Tragically, four years later, this boatload of missionary zeal struck a big rock—World War I. The energy devoted to sending missionaries got diverted into a fight for Europe.

But the boat survived, and soon the same churches began talking about unity. Orthodox Christians joined a conversation in 1920 that eventually yielded the World Council of Churches in 1948. At the Second Vatican Council in 1964, the Roman Catholic Church made an irrevocable commitment to ecumenism.

This thread of discussion about unity leads straight to Cardinal Kasper’s proposed catechism, a joint articulation of the basics, relevant to any future missionary cooperation.

But many veterans are concerned for the ecumenical movement’s future. Ecumenical dialogue “is perhaps in danger of becoming a matter for specialists and thus of moving away from the grassroots,” Cardinal Kasper says.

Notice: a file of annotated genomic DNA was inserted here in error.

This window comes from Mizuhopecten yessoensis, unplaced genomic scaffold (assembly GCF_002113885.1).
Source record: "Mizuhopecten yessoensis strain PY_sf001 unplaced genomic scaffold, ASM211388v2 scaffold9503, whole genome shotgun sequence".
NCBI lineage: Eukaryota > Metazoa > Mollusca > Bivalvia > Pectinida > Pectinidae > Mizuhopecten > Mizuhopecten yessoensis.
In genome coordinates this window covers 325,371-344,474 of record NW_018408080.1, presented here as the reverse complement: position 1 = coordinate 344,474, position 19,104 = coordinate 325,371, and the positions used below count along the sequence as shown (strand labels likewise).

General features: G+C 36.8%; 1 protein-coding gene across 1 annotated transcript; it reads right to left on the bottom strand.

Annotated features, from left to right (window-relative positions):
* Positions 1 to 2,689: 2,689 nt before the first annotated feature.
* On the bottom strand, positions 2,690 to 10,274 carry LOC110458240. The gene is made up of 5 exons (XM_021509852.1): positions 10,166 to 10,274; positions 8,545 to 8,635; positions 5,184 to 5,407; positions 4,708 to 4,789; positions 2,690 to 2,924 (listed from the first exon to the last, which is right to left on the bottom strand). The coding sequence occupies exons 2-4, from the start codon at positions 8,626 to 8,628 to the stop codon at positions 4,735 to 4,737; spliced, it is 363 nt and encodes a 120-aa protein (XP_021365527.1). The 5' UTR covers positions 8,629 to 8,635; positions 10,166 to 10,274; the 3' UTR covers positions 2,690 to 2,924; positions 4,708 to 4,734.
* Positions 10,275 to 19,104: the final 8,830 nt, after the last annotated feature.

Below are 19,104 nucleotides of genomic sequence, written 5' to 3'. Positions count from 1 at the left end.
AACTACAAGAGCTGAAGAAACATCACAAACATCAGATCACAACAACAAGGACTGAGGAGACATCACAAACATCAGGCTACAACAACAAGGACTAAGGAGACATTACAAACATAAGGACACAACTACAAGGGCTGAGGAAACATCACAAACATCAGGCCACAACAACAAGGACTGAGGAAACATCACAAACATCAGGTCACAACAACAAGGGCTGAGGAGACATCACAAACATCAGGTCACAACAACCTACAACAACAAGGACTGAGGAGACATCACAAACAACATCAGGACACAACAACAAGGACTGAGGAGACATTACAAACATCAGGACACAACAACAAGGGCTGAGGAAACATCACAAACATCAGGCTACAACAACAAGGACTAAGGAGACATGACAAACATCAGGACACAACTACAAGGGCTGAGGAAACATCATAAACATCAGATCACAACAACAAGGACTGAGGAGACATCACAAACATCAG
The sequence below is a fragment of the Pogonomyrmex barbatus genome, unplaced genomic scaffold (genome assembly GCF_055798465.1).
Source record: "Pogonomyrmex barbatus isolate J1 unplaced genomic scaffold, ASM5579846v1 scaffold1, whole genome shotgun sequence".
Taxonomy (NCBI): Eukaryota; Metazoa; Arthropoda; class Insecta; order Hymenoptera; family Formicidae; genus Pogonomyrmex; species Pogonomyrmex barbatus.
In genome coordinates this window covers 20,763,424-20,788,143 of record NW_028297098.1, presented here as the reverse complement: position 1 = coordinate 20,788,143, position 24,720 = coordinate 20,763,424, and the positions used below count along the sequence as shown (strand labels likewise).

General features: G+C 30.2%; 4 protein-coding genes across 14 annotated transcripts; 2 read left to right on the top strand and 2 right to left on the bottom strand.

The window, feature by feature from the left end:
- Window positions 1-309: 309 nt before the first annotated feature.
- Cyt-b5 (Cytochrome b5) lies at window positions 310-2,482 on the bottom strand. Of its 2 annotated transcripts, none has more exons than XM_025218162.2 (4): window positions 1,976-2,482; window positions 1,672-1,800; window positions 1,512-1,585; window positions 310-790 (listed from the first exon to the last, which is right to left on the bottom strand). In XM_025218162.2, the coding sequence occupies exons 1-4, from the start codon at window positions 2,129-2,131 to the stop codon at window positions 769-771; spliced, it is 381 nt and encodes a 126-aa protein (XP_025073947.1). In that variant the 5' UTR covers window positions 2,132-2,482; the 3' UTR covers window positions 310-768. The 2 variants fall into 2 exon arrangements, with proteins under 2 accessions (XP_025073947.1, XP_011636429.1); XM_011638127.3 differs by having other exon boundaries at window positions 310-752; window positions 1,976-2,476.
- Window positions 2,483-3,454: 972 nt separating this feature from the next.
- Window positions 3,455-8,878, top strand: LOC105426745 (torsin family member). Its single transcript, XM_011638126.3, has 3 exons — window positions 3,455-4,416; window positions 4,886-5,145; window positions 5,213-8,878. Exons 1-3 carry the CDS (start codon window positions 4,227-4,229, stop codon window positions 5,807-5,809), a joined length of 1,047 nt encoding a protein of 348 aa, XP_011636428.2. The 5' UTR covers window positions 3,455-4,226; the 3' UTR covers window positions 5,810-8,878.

Anyone who has counted nearly as many churches as people in a small town could agree with Anglican Archbishop N.T. Wright’s remark:  “Let’s not fool ourselves that if we can agree around the table in Rome, this solves all problems of church unity. . . . It’s just the beginning.”

2010 is as ripe with evangelistic possibilities as 1910. The Internet and the global economy are a railway for ideas and people such as the world has never seen. It’s time for all who love ecumenism to pick up the flag of the World Missionary Conference—“the evangelization of the world in this generation”—to seize on opportunities created by fruitful dialogues and bring the ecumenical movement back to the grassroots.